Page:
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No Per Se Rule for Voir Dire

A defendant who was part of a group that used forged documents to obtain contractor access to a U.S. bulk fuel depot near Baghdad, and then stole large quantities of fuel to sell on the Iraqi black market, has his conviction under 18 U.S.C. § 641 for theft of the fuel, and 48-month sentence affirmed; the 4th Circuit rejects a per se rule requiring voir dire on reasonable doubt and burden of proof.

Defendant urges us to hold that district courts should always include in their voir dire questions about a juror’s ability to apply the reasonable doubt standard and to hold the government to its burden of proof.

The Supreme Court has not required specific voir dire questions except in very limited circumstances – capital cases and cases where racial or ethnic issues are inextricably bound up with the conduct of the trial. In non-capital cases such as this one, with no issues of racial or ethnic prejudice, the district court need not pursue a specific line of questioning on voir dire, provided the voir dire as a whole is reasonably sufficient to uncover bias or partiality in the venire. We decline to adopt the per se rule advocated by defendant.

Defendant’s intermediate argument that inquiry into the reasonable-doubt standard and burden-of-proof issue is required when requested by the defendant has been accepted by the Sixth Circuit, but already rejected in this circuit, and this panel is not at liberty to revisit the issue. We reject defendant’s claim that the district court erred by rejecting his proposed voir dire questions.

We also reject defendant’s claim that we must vacate his conviction under 18 U.S.C. § 641, on the ground that the district court erred by refusing to instruct the jury that knowledge that the property belonged to the U.S. is an element of § 641. Every circuit to have considered the question, including this one, has concluded that, with regard to § 641, government ownership of the stolen property is a jurisdictional fact only and that knowledge of the government’s ownership is not an element of § 641.

We disagree that the Supreme Court’s recent decision in Flores-Figueroa v. U.S., 129 S.Ct. 1886 (2009), changes the analysis and compels the conclusion that knowledge of government ownership is an element of 641. We conclude the district court properly rejected defendant’s argument that the government was required to prove that he knew the fuel belonged to the Army.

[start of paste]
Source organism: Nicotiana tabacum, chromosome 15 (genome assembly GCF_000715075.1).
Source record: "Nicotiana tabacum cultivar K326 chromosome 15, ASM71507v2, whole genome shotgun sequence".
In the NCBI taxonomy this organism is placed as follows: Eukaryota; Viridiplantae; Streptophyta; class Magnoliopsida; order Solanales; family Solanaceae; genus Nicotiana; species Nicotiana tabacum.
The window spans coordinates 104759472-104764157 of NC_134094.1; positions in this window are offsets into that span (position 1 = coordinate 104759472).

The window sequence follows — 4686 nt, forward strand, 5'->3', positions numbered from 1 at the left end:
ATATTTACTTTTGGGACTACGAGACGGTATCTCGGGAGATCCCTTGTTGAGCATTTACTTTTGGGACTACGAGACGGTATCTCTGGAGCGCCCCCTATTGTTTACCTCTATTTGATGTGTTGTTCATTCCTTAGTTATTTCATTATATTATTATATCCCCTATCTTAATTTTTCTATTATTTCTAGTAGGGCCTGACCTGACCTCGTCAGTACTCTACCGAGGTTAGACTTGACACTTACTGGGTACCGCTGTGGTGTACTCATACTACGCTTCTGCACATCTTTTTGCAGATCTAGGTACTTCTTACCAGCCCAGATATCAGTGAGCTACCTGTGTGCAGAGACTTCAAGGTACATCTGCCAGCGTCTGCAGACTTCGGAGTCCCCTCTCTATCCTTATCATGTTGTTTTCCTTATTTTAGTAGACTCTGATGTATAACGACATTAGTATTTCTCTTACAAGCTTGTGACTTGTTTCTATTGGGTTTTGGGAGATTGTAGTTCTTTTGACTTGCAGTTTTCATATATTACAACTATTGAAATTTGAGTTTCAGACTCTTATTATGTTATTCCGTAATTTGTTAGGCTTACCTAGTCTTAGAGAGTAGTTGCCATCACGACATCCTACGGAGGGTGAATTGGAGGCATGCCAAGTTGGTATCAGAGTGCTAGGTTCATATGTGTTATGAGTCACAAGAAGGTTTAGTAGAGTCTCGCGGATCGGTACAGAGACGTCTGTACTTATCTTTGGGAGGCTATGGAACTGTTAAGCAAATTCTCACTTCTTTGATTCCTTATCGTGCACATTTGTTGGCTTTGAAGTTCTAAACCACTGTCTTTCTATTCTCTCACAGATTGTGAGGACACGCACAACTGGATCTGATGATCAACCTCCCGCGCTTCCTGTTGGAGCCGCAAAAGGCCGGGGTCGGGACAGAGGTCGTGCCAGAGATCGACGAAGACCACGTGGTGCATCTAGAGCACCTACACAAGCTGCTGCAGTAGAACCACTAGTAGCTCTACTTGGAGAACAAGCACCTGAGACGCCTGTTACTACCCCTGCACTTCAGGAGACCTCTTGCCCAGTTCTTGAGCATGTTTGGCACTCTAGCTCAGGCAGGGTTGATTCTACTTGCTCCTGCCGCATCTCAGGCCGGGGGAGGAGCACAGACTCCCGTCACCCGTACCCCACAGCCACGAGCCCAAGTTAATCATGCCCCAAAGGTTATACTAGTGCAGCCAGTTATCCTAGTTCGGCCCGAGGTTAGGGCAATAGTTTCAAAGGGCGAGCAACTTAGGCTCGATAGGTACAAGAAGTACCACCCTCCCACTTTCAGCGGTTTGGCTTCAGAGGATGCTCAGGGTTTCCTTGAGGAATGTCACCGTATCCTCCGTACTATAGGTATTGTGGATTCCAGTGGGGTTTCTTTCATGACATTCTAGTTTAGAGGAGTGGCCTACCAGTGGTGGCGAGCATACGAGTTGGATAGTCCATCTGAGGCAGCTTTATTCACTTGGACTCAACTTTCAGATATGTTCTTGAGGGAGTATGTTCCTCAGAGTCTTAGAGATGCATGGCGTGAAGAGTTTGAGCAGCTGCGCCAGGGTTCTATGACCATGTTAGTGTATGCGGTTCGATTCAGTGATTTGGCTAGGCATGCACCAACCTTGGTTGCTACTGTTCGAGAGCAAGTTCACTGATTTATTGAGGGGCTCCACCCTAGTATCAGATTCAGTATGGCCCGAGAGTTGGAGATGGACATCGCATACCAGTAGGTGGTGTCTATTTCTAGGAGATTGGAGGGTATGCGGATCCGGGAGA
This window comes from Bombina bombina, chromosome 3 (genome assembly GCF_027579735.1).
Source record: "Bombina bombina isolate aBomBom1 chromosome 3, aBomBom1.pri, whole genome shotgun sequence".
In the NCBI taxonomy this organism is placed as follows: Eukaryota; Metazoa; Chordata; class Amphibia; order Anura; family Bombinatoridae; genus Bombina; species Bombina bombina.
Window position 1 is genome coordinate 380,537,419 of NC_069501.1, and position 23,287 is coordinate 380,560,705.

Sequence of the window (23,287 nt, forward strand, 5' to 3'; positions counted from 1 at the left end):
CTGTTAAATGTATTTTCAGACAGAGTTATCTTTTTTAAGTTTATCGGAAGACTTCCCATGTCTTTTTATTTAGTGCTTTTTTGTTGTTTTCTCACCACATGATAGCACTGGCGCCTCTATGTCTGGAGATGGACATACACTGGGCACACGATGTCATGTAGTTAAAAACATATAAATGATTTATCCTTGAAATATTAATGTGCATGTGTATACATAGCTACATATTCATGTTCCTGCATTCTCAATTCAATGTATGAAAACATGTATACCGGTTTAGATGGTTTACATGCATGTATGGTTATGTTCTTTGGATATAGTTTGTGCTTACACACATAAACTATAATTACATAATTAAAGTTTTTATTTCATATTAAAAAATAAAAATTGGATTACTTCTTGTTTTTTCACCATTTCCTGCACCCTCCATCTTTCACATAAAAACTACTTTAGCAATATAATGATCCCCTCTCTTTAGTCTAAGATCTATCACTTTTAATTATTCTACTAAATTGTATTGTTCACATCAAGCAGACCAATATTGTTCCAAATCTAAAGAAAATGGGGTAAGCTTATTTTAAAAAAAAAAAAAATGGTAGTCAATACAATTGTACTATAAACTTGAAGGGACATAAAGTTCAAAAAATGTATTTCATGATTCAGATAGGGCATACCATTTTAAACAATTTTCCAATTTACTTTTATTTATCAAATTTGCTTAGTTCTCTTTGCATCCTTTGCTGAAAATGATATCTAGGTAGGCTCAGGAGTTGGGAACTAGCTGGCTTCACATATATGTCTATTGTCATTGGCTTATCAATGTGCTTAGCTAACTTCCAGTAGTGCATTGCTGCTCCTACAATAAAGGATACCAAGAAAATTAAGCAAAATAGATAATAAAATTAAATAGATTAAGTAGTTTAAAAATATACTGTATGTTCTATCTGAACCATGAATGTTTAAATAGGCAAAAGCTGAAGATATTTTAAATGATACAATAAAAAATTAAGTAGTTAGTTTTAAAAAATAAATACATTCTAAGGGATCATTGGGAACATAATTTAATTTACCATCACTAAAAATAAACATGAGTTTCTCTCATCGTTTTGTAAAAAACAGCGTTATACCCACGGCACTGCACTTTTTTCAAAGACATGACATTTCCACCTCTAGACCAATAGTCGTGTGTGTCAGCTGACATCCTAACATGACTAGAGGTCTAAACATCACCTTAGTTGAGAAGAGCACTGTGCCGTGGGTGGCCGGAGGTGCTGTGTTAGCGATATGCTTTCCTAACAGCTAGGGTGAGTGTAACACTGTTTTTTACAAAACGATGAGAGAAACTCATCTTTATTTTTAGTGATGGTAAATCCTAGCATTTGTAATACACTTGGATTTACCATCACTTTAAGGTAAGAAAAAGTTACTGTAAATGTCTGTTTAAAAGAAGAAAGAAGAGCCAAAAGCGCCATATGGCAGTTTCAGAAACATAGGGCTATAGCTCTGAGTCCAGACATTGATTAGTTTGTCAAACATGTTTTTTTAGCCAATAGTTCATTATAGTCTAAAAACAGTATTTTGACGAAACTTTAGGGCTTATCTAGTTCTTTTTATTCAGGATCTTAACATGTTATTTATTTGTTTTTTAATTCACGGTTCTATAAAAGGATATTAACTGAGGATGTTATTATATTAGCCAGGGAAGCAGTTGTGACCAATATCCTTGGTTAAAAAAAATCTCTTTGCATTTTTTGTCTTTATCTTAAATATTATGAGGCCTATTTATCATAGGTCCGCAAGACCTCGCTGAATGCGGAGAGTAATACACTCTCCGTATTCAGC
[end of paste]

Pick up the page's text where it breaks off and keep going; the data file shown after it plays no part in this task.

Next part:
We also disagree that defendant was entitled to a two-level reduction in his sentence for acceptance of responsibility. Defendant strongly asserted his innocence at trial, arguing that he believed all along that the group was operating under a legitimate contract.

Although another defendant involved in the scheme received a lesser sentence, that defendant pleaded guilty, assisted the government in the investigation and testified to the government’s satisfaction in this defendant’s trial. Even if the other defendant did commit perjury, as defendant here alleges, we simply cannot conclude the district court abused its discretion by declining to give dispositive weight to the sentence received by the other defendant.

We reject defendant’s claim that his below-guidelines sentence of 48 months is unreasonable.

We conclude the district court’s conduct of voir dire was sufficient and the district court correctly held that the government was not required to prove that defendant knew the fuel belonged to the U.S.

Conviction and sentence affirmed.

U.S. v. Jeffery
(Traxler, J.) No. 09-5229, Feb. 9, 2011; USDC at Alexandria, Va.; Christopher R. K. Leibig for appellant; Ellen R. Meltzer, USDOJ, for appellee. VLW 011-2-030, 19 pp.

VLW 011-2-030

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